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How to Classify Industrial and Hazardous Waste

Requirements for those who generate or manage hazardous waste in Texas.

To know whether you are regulated under state or federal waste rules, follow these steps:

  1. Determine if you have a solid waste.
  2. Determine what type of solid waste you have:
  3. Find out if you may request a waste classification variance.
  4. Prepare for a TCEQ waste audit. (This step will occur even if a permit is not required).
  5. Are you exempt from permitting?

Determine if you have a solid waste.

Solid waste is defined in 40 Code of Federal Regulations (CFR) §261.2Exit the TCEQ and 30 Texas Administrative Code (TAC) §335.1(131)Exit the TCEQ. If your waste meets the definition of a solid waste, you will have to determine what type of solid waste you have.

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Is the solid waste a hazardous waste?

Hazardous waste is defined as any solid waste listed as hazardous or possesses one or more hazardous characteristics as defined in federal waste regulationsExit the TCEQ.

See Classifying and Coding of Industrial and Hazardous Waste (RG-022) for more information.

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Is the solid waste an industrial waste?

Industrial waste is waste that results from or is incidental to operations of industry, manufacturing, mining, or agriculture. Industrial waste may be hazardous or nonhazardous. Nonhazardous industrial waste has three classifications.

See Classifying and Coding of Industrial and Hazardous Waste (RG-022) for more information.

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Is the solid waste a municipal solid waste?

Municipal solid waste (MSW) is waste resulting from or incidental to municipal, community, commercial, institutional, and recreational activities. MSW includes garbage, rubbish, ashes, street cleanings, dead animals, abandoned automobiles, and all other solid waste other than industrial waste.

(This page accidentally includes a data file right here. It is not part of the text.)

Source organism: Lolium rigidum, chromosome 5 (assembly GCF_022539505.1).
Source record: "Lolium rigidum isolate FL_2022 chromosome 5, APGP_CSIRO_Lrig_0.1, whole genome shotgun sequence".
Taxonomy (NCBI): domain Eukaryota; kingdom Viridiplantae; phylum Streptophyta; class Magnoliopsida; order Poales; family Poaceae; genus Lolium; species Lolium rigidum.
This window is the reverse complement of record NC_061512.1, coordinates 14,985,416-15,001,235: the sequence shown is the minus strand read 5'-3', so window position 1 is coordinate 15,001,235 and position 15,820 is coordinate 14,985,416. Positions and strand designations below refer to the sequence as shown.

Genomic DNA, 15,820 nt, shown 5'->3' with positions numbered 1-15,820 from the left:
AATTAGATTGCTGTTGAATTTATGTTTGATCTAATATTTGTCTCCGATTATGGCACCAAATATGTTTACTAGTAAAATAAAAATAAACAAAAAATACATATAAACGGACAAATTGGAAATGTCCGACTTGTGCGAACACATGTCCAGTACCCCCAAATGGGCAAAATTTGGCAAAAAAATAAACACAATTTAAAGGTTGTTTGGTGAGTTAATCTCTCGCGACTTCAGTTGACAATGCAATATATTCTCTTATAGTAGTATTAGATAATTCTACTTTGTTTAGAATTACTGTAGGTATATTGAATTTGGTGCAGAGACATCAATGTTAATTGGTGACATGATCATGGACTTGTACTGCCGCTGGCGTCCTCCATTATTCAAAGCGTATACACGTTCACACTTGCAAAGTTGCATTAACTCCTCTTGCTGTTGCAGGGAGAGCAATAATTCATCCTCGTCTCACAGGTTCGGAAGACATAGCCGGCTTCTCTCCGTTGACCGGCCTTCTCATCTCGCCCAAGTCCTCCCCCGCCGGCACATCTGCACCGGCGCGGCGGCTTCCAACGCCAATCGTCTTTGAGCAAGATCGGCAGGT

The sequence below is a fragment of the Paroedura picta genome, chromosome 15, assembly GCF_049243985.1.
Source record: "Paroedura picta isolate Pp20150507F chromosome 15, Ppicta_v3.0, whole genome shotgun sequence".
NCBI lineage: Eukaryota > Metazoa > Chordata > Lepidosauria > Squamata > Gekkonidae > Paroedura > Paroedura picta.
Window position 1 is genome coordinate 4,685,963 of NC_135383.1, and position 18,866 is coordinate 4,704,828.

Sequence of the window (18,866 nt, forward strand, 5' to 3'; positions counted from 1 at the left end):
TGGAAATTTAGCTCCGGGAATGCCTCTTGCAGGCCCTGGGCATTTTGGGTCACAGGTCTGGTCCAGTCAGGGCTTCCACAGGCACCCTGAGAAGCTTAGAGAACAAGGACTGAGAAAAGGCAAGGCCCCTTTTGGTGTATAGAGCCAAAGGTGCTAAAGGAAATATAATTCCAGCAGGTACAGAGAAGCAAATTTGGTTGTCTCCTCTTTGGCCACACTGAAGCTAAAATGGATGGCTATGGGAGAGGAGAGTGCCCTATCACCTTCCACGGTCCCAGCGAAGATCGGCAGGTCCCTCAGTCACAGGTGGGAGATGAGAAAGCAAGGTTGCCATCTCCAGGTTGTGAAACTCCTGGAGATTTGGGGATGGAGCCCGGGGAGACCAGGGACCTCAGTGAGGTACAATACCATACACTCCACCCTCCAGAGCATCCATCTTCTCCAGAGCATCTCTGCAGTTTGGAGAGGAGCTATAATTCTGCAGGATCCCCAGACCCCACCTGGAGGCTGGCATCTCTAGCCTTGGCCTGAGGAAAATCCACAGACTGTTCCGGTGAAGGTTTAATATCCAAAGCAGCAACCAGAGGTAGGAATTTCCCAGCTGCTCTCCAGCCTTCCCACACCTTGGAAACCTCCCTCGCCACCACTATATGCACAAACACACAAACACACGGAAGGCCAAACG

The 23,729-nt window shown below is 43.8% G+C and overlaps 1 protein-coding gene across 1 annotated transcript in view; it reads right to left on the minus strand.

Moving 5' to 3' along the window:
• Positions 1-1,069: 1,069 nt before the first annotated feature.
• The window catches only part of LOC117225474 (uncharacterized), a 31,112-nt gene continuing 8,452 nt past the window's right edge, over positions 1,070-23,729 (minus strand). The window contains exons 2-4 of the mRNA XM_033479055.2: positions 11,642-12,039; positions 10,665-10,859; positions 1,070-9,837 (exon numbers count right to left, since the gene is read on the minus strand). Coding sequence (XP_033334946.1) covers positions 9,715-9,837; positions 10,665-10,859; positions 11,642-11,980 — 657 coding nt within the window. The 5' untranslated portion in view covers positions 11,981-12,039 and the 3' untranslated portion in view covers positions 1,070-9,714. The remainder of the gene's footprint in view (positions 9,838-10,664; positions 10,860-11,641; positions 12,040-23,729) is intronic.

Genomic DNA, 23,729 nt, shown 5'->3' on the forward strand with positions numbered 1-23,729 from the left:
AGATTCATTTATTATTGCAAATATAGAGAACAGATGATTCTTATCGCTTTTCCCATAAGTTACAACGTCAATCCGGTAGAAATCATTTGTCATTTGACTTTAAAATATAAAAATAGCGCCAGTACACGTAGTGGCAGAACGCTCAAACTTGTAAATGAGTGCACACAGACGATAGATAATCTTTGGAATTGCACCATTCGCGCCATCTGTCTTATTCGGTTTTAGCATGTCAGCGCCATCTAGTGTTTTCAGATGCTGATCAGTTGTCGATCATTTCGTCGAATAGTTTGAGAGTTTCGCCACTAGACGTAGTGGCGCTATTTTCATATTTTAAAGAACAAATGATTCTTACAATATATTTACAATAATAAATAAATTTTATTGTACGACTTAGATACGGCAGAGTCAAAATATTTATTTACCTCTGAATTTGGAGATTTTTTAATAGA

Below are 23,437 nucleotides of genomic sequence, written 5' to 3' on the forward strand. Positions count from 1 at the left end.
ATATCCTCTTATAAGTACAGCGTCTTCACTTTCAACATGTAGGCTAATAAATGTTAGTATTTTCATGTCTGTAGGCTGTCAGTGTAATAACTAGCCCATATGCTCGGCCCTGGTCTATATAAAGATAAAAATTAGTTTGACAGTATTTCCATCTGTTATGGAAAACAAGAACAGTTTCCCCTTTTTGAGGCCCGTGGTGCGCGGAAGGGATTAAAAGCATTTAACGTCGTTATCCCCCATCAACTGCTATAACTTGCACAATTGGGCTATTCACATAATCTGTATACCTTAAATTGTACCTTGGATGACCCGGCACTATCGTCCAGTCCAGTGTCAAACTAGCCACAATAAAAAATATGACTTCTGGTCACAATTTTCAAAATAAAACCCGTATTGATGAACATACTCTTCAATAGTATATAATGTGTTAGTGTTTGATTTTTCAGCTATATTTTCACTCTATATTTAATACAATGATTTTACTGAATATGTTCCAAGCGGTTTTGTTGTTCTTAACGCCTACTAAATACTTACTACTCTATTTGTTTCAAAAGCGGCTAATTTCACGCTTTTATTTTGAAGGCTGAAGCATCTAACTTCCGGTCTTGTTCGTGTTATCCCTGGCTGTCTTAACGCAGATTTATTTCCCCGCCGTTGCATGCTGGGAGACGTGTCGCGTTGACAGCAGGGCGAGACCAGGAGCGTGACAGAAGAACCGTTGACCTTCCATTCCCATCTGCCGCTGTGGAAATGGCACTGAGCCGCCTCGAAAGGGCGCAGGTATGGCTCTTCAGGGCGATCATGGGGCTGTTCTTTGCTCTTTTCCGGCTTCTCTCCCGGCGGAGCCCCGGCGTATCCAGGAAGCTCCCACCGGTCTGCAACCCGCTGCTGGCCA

For more information regarding municipal solid waste, please see the municipal solid waste index.

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Request a waste classification variance.

The TCEQ may grant variances from the waste classification rules (30 TAC Chapter 335 Subchapter R Exit the TCEQ) on a case-by-case basis.

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Prepare for a TCEQ waste audit.

To ensure proper classification and coding of waste in Texas, we randomly audit a number of waste stream notifications each year. When a generator receives a request for information for the purpose of an audit, the information that a generator has gathered to classify and code his waste stream must be submitted to the TCEQ.

Generators should keep documentation that provides a basis for a waste classification determination. The documentation should clearly describe the rationale for the waste classification, and should include documentation of analyses and process knowledge as appropriate.

See Classifying and Coding of Industrial and Hazardous Waste (RG-022) for more information.

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Solid wastes are regulated under The Resource Conservation Recovery Act (RCRA).